To judge by small ads in old New Yorkers, many odd little ventures tried to sell clothes with atmosphere and wordy descriptions. But none did it more successfully than Banana Republic, which even launched (and quickly folded) its own high-powered travel magazine with serious contributions from international journalists famous not for fluff but insightful writing and photography.
In recent years, a devoted Instagram account, Abandoned Republic, has tracked down merchandise, memorabilia and personal memories from that era. And now, at least momentarily, so does Banana Republic corporate, in search of a more interesting brand identity than its last 30 years of “Gap, but a bit more upscale.”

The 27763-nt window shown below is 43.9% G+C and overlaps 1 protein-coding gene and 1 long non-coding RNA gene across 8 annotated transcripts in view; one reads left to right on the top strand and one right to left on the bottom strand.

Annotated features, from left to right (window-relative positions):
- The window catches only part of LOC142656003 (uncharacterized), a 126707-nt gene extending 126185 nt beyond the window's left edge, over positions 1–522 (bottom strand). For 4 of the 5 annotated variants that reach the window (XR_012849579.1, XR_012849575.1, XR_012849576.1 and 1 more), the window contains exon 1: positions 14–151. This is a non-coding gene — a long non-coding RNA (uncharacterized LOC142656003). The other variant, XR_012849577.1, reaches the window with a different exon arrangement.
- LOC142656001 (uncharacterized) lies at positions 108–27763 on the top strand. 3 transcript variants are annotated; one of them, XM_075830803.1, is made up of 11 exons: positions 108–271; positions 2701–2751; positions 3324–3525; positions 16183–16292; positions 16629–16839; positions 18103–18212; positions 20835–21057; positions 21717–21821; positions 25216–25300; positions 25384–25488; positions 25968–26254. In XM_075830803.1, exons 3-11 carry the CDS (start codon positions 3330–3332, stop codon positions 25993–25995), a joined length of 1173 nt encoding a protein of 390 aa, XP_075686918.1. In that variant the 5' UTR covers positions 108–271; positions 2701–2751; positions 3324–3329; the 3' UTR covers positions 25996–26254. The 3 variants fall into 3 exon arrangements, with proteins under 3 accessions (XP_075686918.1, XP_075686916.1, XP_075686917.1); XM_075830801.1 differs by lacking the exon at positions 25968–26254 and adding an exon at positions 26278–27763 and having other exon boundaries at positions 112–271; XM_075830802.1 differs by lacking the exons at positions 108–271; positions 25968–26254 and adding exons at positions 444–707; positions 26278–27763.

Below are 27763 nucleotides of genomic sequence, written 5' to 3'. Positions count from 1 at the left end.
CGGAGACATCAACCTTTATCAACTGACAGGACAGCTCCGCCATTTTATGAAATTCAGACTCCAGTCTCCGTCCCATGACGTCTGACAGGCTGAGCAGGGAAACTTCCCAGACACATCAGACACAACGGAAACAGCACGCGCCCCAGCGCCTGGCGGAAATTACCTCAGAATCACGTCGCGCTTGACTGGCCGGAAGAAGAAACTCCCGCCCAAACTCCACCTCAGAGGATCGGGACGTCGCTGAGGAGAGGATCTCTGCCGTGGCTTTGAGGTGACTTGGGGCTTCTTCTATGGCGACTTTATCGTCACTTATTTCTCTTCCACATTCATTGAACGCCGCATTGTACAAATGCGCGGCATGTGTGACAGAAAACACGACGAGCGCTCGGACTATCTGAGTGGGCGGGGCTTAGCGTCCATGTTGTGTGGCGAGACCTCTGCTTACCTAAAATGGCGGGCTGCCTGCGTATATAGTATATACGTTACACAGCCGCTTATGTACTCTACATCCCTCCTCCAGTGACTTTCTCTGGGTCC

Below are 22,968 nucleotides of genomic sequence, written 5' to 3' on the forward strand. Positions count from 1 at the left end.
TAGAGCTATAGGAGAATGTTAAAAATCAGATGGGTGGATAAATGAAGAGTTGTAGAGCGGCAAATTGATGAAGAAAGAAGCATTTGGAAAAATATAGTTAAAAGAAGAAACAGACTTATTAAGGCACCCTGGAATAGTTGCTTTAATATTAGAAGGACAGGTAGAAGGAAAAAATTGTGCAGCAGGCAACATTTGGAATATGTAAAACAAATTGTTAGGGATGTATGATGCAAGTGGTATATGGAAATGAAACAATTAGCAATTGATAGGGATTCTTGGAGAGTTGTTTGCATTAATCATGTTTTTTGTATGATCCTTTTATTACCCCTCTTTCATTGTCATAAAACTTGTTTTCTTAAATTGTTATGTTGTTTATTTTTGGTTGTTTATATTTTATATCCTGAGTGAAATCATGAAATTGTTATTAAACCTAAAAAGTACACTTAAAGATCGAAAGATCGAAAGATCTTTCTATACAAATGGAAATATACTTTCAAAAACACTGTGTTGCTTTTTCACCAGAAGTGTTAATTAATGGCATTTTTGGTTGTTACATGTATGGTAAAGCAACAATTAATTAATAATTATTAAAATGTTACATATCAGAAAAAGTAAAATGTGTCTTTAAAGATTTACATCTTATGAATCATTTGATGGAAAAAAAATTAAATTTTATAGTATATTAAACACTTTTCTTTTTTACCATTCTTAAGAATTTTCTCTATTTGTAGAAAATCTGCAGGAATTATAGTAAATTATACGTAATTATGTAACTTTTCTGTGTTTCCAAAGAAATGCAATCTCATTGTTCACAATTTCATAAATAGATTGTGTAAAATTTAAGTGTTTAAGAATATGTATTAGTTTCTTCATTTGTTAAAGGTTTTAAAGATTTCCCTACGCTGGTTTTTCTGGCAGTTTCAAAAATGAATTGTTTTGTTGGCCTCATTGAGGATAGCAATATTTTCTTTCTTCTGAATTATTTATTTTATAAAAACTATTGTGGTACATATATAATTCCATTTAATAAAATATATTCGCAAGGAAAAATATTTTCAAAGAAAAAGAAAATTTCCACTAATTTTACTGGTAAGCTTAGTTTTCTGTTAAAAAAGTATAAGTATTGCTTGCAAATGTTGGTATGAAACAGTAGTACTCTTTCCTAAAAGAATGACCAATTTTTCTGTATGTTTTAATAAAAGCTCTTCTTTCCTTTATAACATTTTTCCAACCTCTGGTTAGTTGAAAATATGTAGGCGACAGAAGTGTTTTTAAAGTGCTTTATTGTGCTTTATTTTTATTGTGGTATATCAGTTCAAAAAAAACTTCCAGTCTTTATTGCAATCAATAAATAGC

Banana Republic corporate reconnecting with its past means current passing through a name, an attitude and a choice of merchandise that are necessarily differently freighted in today’s context. For the last three decades the name Banana Republic has been divorced from any signifier, a handful of syllables that might as well be an ideogram for “somewhat nicer khakis.” But what was a banana republic? In 1979, it must have sounded like a quirky choice of name, connoting quaint, backward, exotic autocracy – an elsewhere demarcated from the reader’s presumed safe, rule-of-law-governed, developed Northern Hemisphere, Western homeland. But this consciously chosen corporate name ignores the horrific, nearly incomprehensible political and ecological domination American corporations exerted on and in various South American countries to create and exploit enormous fruit plantations. O. Henry coining the term was one effect of such circumstances. This was by no means a forgivably distant phenomenon: barely two decades before Banana Republic’s own founding, one American fruit company lobbied the U.S. government into overturning a democratically elected government in Guatemala in favor of an unstable, bloodthirsty tyrant who safeguarded the company’s gigantic profits.